A company in the United States is selling transfusions of teenage blood, promising that the blood may contain anti-aging properties. The miracle blood is going for a whopping six thousand, two hundred US dollars a pint.

Similar to reverse plastic surgery

More than hundred people have been taken through a clinical trial at Ambrosia. Ambrosia was founded by Jesse Karmazin, a doctor who was trained at Stanford. In the Ambrosia clinical trials, the patients are injected with two and a half liters of plasma, the liquid component of blood that remains after the cells are extracted.

Speaking to the Sunday Times, Mr. Karzamin said that the early results have been encouraging. The Ambrosia founder said that the treatment is similar to when plastic surgery is carried out inside out.

Karmazin claimed that the treatment could help deal with issues such as a person's physical appearance, diabetes, memory, or heart function. He said that such ailments are all the problems associated with aging that arise from a common cause.

The Ambrosia founder said that while he is not one of those who believes that teenagers' blood could provide immortality, he is sure that it comes close to such a miracle.

However, scientists say that the procedure is not proven. They also warned that the Ambrosia clinical trials are not likely to provide any meaningful clinical data to support Karzamin's assertions.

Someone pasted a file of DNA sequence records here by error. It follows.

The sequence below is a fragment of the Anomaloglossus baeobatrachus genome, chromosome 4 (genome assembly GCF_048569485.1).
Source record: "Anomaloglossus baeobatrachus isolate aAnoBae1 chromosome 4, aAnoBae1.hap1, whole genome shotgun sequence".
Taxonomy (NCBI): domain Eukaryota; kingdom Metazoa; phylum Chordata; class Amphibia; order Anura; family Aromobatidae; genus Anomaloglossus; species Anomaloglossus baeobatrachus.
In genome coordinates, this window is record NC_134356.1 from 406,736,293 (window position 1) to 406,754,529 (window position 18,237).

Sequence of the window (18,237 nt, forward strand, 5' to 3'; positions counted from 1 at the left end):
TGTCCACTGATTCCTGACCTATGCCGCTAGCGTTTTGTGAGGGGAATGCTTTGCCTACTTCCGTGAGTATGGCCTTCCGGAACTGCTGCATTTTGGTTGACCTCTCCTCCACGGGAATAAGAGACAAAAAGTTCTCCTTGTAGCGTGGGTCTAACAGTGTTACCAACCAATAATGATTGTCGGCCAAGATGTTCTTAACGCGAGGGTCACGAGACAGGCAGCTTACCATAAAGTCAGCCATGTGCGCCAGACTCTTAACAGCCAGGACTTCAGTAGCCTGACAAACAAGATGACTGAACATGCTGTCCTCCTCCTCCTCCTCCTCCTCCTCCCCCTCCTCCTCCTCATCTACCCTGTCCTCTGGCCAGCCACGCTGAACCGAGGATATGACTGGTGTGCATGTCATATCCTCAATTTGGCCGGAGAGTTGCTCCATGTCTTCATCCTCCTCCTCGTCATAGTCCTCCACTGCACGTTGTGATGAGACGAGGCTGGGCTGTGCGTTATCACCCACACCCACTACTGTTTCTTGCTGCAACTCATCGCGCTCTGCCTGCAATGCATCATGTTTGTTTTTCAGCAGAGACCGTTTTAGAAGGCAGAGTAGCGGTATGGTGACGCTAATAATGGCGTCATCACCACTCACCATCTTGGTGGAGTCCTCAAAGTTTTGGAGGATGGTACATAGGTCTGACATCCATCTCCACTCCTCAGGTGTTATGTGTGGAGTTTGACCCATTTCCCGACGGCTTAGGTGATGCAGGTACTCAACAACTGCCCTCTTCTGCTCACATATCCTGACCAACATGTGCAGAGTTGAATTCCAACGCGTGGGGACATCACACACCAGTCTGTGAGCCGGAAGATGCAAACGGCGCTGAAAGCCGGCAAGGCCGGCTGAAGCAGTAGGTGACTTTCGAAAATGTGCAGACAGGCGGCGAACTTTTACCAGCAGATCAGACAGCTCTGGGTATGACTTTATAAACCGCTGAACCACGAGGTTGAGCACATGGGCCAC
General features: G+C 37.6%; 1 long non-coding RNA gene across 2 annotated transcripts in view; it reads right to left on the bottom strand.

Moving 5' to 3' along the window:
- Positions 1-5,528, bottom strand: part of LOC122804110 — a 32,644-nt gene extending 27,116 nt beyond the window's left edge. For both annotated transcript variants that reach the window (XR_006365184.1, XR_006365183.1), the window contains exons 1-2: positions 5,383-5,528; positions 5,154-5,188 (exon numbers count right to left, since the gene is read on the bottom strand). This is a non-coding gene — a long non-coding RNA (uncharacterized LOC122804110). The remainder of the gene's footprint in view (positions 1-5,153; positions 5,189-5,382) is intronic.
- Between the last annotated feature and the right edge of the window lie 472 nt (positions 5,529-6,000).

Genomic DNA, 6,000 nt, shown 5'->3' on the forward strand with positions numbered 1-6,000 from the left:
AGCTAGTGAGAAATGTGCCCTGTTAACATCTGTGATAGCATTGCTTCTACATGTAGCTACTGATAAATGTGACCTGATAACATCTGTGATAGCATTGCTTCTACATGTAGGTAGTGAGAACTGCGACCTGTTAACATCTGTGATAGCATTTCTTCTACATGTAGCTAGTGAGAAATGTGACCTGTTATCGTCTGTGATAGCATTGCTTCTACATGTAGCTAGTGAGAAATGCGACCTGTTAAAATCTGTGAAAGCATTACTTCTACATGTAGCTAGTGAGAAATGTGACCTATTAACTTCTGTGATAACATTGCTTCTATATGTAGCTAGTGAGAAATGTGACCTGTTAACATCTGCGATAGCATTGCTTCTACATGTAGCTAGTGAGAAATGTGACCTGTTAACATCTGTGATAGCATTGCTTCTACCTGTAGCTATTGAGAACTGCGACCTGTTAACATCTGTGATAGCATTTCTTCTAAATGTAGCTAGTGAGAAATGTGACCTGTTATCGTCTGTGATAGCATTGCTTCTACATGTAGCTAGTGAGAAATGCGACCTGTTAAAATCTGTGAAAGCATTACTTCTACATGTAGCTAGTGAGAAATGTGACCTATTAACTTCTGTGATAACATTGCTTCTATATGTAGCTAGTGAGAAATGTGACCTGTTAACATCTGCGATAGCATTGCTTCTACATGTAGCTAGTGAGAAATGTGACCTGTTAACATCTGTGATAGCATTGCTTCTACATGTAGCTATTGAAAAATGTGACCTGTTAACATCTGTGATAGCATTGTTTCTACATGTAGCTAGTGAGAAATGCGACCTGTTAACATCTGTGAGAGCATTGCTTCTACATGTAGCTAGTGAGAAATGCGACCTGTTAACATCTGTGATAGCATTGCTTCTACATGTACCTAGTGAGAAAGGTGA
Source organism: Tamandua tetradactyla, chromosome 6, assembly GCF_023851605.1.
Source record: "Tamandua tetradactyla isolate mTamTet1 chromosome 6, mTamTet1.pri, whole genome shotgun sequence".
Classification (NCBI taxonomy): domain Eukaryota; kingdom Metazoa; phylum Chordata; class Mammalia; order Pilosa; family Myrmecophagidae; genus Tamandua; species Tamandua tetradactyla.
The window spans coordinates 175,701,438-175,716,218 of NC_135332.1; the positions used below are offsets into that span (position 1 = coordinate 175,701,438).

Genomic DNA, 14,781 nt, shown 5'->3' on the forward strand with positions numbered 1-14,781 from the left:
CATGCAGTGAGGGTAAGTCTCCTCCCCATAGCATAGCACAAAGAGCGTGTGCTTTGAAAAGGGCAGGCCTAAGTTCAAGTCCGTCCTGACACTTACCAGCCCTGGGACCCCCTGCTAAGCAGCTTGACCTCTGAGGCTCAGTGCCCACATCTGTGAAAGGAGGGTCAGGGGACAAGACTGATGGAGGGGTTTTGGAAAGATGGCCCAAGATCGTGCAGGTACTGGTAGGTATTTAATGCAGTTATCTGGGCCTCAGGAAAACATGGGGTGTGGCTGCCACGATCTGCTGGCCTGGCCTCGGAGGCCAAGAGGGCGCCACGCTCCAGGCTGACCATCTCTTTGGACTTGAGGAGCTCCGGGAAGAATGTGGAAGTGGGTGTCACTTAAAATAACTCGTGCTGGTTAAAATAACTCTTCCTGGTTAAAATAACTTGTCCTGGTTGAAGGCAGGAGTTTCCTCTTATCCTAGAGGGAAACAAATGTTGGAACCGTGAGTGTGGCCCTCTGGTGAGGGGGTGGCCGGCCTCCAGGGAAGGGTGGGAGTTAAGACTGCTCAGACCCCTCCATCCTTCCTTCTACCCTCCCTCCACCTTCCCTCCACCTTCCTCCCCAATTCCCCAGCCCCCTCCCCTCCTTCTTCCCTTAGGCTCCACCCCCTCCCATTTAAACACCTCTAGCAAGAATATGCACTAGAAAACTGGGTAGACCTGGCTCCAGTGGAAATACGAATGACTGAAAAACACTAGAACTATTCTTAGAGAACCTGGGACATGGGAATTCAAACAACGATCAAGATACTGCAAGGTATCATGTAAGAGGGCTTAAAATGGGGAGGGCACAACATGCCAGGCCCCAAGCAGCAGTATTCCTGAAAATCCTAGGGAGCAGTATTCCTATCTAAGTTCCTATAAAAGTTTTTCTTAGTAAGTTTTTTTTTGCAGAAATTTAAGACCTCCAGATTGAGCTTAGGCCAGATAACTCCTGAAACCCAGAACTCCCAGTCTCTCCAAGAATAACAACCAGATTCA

Karzamin's experiment has also received criticism for failing to include a placebo group, and for asking people wishing to take part in the trial to pay an eight thousand dollar fee. Karmazin, however, says that it is not unusual for scientists to ask study participants to pay to participate in a trial.

Improved physical appearance

The Ambrosia trial is based on previous studies claiming that old mice injected with blood plasma from younger mice exhibit improved memory and ability to learn. However, the author of that particular study- published in 2014- asserted that there is no clinical proof that the treatment could have any benefits.

Speaking to Science Mag last year, the author, Tony Wyss-Coray, stated the experiment was being used to exploit people's trust.

In the Ambrosia experiment, surplus blood- preferably from teenage donors- is purchased from blood banks, and then separated from its plasma. Then a two and a half liter mixture from several donors is injected into the study participants. The test subjects have a median age of sixty.

In the experiment, the subjects do not have to be suffering from any ailment or to be of an advanced age. According to Karmazin, patients exhibited improvements on their appearance after going through just one treatment.